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Why are payment services essential for financial inclusion?

Massimo Cirasino's picture


Joint Development Bank's ATM, Lao PDR. IFC Photo Collection


While some 700 million people have gained access to a transaction account between 2011 and 2014, there are still about 2 billion adults in the world who lack access to transaction accounts offered by regulated and/or authorized financial service providers. The increased role that non-banks play in financial services, particularly in the payments area, has contributed to making them available and useful to many people who were previously locked out of the financial system. 
 
There is broad recognition that financial inclusion can help people get out of poverty as it can help them better manage their finances. Access to a transaction account is the first step in that direction. A transaction account allows people to take advantage of different (electronic) ways to send or receive payments, and it can serve as a gateway to other financial products, such as credit, saving and insurance.

Payment services are usually the first and typically most often used financial service. Understanding how payment aspects can affect financial inclusion efforts is important not only for the Committee of Payments and Market Infrastructures (CPMI) of the Bank for International Settlements and the World Bank Group, but for all stakeholders with interest in increasing financial access and broader financial inclusion.


This is why we convened a task force to analyze this issue in a comprehensive manner by bringing together experts from central banks, development banks and international organizations.
 
As the task force, we agreed on the financial inclusion premise that all individuals and businesses should have access to and be able to use at least one transaction account operated by a regulated payment service provider to:

  • Perform most, if not all, of their payment needs
  • Safely store some value
  • Serve as a gateway to other financial services
We developed guiding principles and key actions that are essential for universal access to and usage of transaction accounts.
 
Recently, we published these findings in a consultative draft on Payment Aspects of Financial Inclusion, which is available for a three-month public consultation until December 7, 2015.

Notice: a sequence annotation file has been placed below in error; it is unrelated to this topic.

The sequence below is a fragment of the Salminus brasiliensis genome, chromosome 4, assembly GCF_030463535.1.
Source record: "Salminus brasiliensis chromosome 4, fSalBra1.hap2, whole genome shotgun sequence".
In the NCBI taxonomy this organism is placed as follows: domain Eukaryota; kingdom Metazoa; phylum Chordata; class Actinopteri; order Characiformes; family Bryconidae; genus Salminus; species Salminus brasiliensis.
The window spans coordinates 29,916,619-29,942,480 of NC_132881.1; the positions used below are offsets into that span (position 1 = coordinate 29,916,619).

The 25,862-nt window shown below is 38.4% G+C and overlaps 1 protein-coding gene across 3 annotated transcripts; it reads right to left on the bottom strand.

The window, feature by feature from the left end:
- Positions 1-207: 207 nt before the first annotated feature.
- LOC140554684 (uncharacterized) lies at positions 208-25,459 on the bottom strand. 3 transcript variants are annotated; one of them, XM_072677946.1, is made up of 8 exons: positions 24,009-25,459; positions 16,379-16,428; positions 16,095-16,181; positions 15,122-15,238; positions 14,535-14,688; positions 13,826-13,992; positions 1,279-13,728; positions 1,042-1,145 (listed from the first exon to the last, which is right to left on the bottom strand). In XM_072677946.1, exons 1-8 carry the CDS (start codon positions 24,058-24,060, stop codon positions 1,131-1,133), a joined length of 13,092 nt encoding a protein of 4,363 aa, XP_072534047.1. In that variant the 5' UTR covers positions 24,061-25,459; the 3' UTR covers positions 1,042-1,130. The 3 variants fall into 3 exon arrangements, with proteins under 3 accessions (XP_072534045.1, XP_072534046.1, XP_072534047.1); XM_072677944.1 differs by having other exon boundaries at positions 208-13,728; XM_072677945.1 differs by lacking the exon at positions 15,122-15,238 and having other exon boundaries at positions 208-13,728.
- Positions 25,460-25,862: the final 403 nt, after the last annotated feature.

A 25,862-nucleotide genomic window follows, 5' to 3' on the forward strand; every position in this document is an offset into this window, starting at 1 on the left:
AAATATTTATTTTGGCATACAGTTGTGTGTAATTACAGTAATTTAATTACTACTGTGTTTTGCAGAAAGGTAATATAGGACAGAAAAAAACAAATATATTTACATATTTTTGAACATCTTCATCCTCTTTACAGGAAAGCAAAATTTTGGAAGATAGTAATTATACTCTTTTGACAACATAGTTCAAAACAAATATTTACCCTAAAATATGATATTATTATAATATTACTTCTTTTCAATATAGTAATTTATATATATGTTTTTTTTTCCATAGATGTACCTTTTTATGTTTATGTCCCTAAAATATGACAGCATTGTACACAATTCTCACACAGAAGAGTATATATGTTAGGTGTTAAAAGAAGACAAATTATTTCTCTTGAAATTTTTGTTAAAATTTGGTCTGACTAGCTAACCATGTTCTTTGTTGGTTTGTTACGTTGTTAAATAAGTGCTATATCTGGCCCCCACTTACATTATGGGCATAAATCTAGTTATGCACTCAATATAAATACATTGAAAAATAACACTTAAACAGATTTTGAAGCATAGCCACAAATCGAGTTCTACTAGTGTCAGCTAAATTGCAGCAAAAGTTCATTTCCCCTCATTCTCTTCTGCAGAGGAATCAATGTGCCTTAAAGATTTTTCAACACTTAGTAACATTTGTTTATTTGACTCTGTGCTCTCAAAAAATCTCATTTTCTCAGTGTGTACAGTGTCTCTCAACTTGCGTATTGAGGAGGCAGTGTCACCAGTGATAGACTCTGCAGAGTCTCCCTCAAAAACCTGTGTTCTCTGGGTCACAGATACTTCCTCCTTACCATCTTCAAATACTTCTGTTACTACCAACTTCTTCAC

While the report includes a “crash-course” on the retail payments industry as a whole, it also analyzes how payment systems and services promote access to and use of financial services.
 
The report draws findings based on successful initiatives to increase access to and usage of transaction accounts, particularly those measures that fall within the scope of financial sector authorities and other stakeholders, including service providers and users. The report features numerous concrete measures and successful examples from around the world and we can only mention a few of them here.  
 
  • With the growth of e-money products and the aggregate value of funds stored in the underlying e-money accounts, financial authorities are paying increasing attention to the risk of misuse or loss of these customer funds, which are typically not comprised in deposit guarantee schemes. For example, India and the United States, have introduced measures to protect customer funds if the issuer of prepaid payment instruments becomes insolvent.
  • The fees, terms and conditions associated with transaction account services and/or individual payment instruments can be quite complex, particularly for first-time customers. The European Union and Turkey have introduced requirements for the transparency and comparability of account fees and payment services.